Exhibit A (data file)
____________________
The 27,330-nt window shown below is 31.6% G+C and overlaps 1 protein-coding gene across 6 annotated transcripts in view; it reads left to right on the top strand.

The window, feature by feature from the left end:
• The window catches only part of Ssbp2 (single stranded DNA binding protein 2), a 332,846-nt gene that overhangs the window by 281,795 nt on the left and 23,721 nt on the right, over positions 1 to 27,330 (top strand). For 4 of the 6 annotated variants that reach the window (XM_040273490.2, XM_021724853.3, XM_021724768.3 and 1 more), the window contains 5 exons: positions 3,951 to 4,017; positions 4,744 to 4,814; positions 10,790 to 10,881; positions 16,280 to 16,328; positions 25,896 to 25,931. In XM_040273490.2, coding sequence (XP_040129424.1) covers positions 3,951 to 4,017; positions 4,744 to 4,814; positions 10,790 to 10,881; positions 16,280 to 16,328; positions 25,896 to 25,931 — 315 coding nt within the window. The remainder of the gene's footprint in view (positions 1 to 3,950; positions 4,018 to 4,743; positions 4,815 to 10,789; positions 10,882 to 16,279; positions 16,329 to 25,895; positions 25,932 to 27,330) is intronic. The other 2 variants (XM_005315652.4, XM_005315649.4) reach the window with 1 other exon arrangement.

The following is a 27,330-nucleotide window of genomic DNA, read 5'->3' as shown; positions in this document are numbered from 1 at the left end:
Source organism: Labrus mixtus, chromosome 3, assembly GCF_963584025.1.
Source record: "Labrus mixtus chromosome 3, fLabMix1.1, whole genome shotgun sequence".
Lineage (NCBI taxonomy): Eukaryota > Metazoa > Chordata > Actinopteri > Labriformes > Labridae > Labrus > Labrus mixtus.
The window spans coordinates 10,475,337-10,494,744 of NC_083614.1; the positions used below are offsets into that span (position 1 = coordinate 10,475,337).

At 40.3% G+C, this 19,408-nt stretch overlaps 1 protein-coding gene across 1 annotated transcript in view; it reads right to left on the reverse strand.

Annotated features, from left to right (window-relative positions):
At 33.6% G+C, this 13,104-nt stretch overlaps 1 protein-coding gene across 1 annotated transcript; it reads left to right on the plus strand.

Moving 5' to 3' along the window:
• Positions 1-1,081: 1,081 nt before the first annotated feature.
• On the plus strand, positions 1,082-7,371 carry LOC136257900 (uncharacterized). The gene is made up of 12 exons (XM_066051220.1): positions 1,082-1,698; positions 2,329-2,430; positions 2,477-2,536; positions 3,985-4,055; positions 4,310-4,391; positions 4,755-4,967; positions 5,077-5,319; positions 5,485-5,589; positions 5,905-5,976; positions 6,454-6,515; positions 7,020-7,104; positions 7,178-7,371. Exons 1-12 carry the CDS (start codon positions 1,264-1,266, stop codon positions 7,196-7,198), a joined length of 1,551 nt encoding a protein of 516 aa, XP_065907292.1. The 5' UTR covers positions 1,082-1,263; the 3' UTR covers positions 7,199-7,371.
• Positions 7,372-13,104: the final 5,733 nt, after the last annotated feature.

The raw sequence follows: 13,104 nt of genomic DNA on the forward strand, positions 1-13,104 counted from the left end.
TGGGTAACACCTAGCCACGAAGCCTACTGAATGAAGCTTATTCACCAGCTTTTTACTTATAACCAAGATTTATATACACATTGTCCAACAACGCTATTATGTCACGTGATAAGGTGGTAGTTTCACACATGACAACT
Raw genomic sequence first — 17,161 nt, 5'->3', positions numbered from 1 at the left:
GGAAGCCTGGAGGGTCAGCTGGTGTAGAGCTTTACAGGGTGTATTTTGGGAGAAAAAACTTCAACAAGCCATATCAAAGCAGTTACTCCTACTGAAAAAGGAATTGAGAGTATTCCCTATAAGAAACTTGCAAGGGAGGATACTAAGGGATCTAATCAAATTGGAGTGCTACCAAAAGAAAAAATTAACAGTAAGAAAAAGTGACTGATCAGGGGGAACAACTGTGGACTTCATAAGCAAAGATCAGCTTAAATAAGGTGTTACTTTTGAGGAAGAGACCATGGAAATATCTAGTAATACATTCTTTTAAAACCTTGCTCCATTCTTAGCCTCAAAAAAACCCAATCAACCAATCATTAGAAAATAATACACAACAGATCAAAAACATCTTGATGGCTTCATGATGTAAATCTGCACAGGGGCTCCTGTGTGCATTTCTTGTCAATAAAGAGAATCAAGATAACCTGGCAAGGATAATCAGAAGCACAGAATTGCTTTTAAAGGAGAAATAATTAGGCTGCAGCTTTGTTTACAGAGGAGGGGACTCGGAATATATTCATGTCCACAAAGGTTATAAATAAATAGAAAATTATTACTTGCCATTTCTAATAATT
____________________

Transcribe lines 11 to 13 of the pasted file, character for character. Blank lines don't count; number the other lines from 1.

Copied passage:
At 33.6% G+C, this 13,104-nt stretch overlaps 1 protein-coding gene across 1 annotated transcript; it reads left to right on the plus strand.

Moving 5' to 3' along the window:
• Positions 1-1,081: 1,081 nt before the first annotated feature.